Once upon a time, there was a caring and compassionate neonatal unit that believed in reading stories to tiny babies so that they would all live happily ever after. . .
This new chapter in neonatal care has come about thanks to Neonatal Consultant, Aishin Lok, based at Bradford Royal Infirmary, part of Bradford Teaching Hospitals NHS Foundation Trust.
Dr. Lok arrived at the neonatal unit around a year ago and has been working closely with Bradford Library Services, who have generously gifted Book Trust ‘Bookstart’ baby book packs to the tiny patients and their families.
Dr. Lok said: “Previously Neonatologist, Dr. Chris Day, who has now retired, had organised book packs for the unit, and I am really pleased to have been able to restart the programme as research shows that reading to babies from a very early age has a very positive effect on their neuro development.
“This is particularly true in the case of tiny babies who are at a high risk of developmental delay; as a Level 3 neonatal unit here in Bradford, we are looking after some of the sickest babies.”
She added that all the families of the babies on the unit now receive a book pack of carefully-selected story books including nursery rhymes.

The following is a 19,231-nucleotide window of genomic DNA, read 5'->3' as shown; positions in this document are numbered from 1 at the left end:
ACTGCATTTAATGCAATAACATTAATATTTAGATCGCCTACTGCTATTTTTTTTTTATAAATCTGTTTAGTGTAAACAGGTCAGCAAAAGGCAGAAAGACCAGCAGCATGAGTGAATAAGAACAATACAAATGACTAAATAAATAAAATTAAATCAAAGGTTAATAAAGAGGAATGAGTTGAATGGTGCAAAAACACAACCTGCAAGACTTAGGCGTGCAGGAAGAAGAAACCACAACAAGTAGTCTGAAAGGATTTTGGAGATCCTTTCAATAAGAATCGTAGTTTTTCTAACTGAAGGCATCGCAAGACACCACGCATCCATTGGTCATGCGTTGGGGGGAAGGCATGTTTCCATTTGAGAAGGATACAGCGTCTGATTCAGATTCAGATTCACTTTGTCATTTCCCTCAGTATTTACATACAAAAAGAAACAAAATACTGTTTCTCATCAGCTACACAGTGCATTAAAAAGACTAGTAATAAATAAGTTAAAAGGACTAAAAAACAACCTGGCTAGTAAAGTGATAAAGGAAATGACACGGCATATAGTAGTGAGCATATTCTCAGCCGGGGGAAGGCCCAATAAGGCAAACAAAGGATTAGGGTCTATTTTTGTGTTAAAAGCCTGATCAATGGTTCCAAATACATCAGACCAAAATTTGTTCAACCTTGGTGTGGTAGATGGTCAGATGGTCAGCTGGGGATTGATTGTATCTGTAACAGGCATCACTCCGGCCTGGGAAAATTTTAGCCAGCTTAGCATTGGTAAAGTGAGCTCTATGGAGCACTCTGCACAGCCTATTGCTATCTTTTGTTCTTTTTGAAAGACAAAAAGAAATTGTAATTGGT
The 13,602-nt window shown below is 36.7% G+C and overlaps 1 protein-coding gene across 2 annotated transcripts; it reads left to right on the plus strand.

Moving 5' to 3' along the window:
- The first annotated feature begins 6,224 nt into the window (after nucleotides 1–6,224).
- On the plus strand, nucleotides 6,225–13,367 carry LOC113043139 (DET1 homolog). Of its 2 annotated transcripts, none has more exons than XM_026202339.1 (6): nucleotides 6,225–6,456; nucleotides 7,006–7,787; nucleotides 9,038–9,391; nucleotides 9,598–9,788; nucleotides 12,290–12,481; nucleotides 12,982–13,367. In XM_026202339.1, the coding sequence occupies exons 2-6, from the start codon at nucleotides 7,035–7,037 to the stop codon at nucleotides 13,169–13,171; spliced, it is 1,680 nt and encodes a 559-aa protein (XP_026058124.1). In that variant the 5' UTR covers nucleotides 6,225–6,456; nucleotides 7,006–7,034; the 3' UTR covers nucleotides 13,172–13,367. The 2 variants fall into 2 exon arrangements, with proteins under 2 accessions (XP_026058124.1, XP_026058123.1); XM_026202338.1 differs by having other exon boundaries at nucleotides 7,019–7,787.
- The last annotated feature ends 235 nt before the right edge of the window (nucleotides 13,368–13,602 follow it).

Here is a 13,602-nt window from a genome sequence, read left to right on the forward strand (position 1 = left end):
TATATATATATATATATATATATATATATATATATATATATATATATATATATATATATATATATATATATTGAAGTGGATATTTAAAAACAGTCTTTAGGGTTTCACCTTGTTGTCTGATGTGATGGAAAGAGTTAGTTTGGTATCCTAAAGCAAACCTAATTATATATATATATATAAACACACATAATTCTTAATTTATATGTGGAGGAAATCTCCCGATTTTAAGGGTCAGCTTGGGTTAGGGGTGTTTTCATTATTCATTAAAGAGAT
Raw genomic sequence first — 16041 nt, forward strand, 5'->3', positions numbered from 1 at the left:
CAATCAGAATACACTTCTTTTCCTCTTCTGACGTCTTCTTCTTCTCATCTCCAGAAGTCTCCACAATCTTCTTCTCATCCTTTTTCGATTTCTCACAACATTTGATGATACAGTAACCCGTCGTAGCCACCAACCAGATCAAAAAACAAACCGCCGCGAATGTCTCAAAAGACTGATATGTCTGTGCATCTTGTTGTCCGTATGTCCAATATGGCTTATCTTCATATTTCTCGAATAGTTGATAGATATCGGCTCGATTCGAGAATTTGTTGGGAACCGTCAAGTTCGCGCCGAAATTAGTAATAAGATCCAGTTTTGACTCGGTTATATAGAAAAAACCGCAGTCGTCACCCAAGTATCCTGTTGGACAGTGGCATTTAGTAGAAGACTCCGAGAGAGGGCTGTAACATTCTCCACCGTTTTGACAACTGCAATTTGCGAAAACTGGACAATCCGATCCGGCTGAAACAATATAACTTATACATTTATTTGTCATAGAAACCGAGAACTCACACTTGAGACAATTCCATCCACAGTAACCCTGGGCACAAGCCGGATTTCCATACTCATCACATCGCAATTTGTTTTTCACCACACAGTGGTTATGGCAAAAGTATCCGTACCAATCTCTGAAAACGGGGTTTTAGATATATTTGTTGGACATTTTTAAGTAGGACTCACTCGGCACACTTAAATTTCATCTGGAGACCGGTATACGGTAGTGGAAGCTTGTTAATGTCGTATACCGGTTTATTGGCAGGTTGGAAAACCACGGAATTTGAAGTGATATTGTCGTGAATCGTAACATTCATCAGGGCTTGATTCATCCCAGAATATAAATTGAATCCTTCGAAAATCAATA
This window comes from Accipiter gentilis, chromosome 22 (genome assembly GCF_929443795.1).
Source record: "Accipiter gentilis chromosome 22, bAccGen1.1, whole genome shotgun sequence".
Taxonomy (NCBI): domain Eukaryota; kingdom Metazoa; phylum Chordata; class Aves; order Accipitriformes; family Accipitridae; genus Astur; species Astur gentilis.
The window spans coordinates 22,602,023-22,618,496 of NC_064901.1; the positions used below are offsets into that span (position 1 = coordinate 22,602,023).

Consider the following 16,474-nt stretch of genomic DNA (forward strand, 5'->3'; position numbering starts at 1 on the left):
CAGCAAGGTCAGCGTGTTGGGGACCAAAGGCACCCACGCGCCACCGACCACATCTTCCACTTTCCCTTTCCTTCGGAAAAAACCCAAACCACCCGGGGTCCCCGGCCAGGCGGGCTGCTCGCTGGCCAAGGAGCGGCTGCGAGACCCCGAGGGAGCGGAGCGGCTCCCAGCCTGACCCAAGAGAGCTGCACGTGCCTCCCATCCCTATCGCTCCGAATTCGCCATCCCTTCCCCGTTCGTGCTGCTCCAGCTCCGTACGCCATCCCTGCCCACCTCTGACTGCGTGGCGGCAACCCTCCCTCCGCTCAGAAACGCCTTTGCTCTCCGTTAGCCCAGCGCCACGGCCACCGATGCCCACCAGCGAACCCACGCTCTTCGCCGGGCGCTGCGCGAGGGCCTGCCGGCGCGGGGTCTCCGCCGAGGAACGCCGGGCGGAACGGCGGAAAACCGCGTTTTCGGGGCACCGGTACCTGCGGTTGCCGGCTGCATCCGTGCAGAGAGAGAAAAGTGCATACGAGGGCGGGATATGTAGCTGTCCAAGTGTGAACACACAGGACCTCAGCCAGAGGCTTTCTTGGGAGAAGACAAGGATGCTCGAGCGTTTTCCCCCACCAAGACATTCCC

“Reading to babies is so important both for babies and their parents,” she said.
“As a unit, we want to promote a positive culture and involve parents in the day-to-day care of their babies, which of course can be difficult when they are separated from each other.
We have 24-hour visiting for parents and we encourage as much contact as possible but this is not the same as having your baby at home with you.
“Reading to babies is a way of helping parents forge a strong relationship and it also helps to reduce anxiety and stress levels. Reading has a very soothing effect on the babies.
“For premature babies, hearing their parents’ voices just like they would have experienced when they would still be in mummy’s womb, leads to better physiological signs such as a more stable heart rate and better oxygen saturation.
“Many of the babies in our neonatal unit are at high risk of developing communication and literacy difficulties in the future so by exposing them to early and positive auditory experiences, we will actually encourage optimal brain development for them.”
Dr. Lok added that she hoped the scheme would encourage good reading habits of the future.
“We really hope that parents will continue to read to their babies when they are finally able to take them home. Each book pack contains a leaflet to sign up to Bradford Libraries, where parents are able to access lots of lovely books for free.”